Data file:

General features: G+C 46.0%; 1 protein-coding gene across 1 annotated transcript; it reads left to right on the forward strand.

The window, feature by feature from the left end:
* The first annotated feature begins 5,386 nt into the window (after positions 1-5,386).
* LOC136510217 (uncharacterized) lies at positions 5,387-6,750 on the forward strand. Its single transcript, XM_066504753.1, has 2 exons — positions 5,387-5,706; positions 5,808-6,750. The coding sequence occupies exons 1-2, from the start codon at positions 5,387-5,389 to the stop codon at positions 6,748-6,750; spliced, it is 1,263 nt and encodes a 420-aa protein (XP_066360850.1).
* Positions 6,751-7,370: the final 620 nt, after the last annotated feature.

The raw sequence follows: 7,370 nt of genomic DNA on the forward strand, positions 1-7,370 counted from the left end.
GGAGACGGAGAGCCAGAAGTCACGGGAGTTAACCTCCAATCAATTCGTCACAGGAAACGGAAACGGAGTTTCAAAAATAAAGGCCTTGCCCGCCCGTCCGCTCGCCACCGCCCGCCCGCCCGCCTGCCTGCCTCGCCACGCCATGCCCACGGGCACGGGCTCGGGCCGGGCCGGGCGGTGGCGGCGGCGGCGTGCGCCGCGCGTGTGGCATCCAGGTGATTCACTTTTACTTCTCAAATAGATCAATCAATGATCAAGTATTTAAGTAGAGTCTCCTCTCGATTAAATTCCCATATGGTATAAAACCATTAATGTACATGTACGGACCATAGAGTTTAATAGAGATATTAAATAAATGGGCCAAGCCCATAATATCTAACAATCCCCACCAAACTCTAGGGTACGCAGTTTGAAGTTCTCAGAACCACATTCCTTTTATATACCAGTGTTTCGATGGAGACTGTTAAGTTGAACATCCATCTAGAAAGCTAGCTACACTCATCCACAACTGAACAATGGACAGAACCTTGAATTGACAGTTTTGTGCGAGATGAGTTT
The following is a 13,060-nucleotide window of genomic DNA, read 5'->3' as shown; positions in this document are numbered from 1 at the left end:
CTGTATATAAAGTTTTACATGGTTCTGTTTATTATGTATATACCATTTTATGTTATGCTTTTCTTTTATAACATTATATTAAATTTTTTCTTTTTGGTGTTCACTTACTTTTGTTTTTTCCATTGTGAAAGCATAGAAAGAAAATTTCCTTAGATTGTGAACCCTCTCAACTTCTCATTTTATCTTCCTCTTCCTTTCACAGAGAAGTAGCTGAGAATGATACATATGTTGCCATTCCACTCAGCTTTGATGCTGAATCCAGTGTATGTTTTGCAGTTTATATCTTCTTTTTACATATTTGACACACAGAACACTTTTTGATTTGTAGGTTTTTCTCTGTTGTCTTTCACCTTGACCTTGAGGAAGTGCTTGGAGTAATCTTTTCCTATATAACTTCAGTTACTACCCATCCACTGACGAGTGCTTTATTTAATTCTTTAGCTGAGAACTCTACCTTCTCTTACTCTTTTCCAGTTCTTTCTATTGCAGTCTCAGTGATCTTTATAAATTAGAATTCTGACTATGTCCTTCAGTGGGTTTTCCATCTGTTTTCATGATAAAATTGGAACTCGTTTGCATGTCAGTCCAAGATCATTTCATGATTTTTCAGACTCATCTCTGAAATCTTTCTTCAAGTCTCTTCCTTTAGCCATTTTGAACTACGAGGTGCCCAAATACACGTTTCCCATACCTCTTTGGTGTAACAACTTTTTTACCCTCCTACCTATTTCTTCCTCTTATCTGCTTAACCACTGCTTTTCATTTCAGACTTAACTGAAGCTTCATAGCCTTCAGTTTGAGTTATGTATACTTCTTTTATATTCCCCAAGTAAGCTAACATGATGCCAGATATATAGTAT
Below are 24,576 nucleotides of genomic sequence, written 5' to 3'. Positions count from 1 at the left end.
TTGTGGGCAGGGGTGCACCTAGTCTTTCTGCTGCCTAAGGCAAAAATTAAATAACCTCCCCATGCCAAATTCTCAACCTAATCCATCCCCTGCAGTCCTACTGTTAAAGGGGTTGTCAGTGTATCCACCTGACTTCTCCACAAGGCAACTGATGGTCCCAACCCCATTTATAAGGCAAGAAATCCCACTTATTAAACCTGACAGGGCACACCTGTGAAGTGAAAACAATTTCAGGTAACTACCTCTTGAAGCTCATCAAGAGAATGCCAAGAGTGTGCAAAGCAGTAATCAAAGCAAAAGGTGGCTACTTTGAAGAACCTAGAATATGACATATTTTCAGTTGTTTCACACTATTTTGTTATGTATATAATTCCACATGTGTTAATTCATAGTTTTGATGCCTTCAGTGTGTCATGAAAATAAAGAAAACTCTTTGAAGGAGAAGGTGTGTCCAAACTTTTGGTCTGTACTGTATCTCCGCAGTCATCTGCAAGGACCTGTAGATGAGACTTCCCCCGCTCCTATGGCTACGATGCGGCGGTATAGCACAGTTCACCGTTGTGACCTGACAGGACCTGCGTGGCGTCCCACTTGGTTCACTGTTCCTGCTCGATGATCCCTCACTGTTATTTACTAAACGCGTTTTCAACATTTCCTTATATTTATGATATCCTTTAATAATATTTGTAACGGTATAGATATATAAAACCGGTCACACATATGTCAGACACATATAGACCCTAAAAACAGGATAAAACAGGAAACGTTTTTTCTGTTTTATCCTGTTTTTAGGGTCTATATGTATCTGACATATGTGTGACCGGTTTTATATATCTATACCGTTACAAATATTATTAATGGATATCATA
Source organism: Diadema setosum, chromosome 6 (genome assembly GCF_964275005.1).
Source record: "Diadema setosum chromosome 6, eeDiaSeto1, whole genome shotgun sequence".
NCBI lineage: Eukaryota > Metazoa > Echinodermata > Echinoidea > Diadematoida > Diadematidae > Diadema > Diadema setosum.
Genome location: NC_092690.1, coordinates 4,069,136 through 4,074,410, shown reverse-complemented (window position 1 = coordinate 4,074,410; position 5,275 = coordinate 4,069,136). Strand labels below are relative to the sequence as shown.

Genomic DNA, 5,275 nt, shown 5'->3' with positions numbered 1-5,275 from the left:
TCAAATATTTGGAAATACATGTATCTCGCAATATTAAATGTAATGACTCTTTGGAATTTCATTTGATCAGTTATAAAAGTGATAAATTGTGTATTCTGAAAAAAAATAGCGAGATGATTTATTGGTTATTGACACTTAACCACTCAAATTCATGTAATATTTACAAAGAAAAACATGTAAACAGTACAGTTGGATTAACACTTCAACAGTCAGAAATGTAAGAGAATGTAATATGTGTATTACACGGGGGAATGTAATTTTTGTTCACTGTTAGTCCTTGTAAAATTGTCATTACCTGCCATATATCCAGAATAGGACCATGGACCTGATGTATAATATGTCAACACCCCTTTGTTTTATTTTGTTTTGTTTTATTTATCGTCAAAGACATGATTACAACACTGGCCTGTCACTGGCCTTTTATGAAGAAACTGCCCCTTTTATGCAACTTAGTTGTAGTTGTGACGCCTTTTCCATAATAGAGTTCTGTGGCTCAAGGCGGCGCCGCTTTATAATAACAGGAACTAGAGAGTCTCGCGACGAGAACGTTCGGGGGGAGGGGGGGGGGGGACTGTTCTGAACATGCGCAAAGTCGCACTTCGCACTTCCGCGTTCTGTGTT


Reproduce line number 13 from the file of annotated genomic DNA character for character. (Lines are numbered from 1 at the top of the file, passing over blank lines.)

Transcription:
Source record: "Diadema setosum chromosome 6, eeDiaSeto1, whole genome shotgun sequence".